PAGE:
Sep 1, 1977

Management of carcinoma in situ of the cervix

American Journal of Obstetrics and Gynecology
M L SprangC T Boraca

Abstract

Sixty-eight patients with in situ and seven patients with microinvasive cervical carcinoma were reviewed. Thirty per cent of the patients with carcinoma in situ were 30 years old and under. The mean age for carcinoma in situ was 37.8 years; for microinvasion, 42.6 years; and for postconization residual carcinoma, 48.5 years. Forty per cent of the patients were para 0 or 1. There was a 13 per cent incidence of postconization complications. The incidence of residual carcinoma in 58 patients who underwent conization and subsequent hysterectomy was only 10.3 per cent. The residual carcinoma was present high in the endocervical canal of the hysterectomy specimen. None of the patients with microinvasion had residual carcinoma. A positive correlation was found between the anatomic extent of the lesion on the conization specimen and the incidence of residual carcinoma. We conclude that conization and careful follow-up frequently are effective therapy for treating cervical carcinoma in situ, thereby reducing the incidence of hysterectomy.

  • References
  • Citations

References

  • We're still populating references for this paper, please check back later.
  • References
  • Citations

Citations

  • This paper may not have been cited yet.

Mentioned in this Paper

Hysterectomy
Biopsy
Carcinoma
Neoplasm, Residual
Uterine Cervicitis
Intraepithelial Neoplasia
Cervix Carcinoma

About this Paper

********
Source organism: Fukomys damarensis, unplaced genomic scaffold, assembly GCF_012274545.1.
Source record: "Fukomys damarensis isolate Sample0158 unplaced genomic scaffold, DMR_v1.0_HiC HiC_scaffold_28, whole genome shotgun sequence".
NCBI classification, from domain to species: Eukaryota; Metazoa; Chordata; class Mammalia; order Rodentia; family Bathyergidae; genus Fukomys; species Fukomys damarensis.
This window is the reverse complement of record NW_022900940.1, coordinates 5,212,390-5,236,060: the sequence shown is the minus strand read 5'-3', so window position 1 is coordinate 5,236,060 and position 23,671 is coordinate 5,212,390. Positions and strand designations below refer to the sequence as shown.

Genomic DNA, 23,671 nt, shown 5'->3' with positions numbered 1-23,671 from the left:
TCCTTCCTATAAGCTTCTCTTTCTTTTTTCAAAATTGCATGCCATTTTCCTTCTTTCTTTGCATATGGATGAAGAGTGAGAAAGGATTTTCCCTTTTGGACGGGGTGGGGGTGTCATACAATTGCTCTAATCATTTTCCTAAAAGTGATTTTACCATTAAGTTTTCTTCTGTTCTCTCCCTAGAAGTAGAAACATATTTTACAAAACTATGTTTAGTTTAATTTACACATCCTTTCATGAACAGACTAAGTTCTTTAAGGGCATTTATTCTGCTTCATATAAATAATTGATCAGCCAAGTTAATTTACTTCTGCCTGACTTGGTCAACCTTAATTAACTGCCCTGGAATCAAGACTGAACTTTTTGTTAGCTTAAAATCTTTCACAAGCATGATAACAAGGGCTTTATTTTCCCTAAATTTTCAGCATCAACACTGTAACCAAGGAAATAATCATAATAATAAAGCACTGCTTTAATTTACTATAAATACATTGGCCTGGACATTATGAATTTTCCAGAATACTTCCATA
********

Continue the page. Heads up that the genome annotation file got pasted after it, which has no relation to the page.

Trending Feeds

COVID-19

Coronaviruses encompass a large family of viruses that cause the common cold as well as more serious diseases, such as the ongoing outbreak of coronavirus disease 2019 (COVID-19; formally known as 2019-nCoV). Coronaviruses can spread from animals to humans; symptoms include fever, cough, shortness of breath, and breathing difficulties; in more severe cases, infection can lead to death. This feed covers recent research on COVID-19.

Bone Marrow Neoplasms

Bone Marrow Neoplasms are cancers that occur in the bone marrow. Discover the latest research on Bone Marrow Neoplasms here.

IGA Glomerulonephritis

IgA glomerulonephritis is a chronic form of glomerulonephritis characterized by deposits of predominantly Iimmunoglobin A in the mesangial area. Discover the latest research on IgA glomerulonephritis here.

Cryogenic Electron Microscopy

Cryogenic electron microscopy (Cryo-EM) allows the determination of biological macromolecules and their assemblies at a near-atomic resolution. Here is the latest research.

STING Receptor Agonists

Stimulator of IFN genes (STING) are a group of transmembrane proteins that are involved in the induction of type I interferon that is important in the innate immune response. The stimulation of STING has been an active area of research in the treatment of cancer and infectious diseases. Here is the latest research on STING receptor agonists.

LRRK2 & Immunity During Infection

Mutations in the LRRK2 gene are a risk-factor for developing Parkinson’s disease. However, LRRK2 has been shown to function as a central regulator of vesicular trafficking, infection, immunity, and inflammation. Here is the latest research on the role of this kinase on immunity during infection.

Antiphospholipid Syndrome

Antiphospholipid syndrome or antiphospholipid antibody syndrome (APS or APLS), is an autoimmune, hypercoagulable state caused by the presence of antibodies directed against phospholipids.

Meningococcal Myelitis

Meningococcal myelitis is characterized by inflammation and myelin damage to the meninges and spinal cord. Discover the latest research on meningococcal myelitis here.

Alzheimer's Disease: MS4A

Variants within membrane-spanning 4-domains subfamily A (MS4A) gene cluster have recently been implicated in Alzheimer's disease by recent genome-wide association studies. Here is the latest research.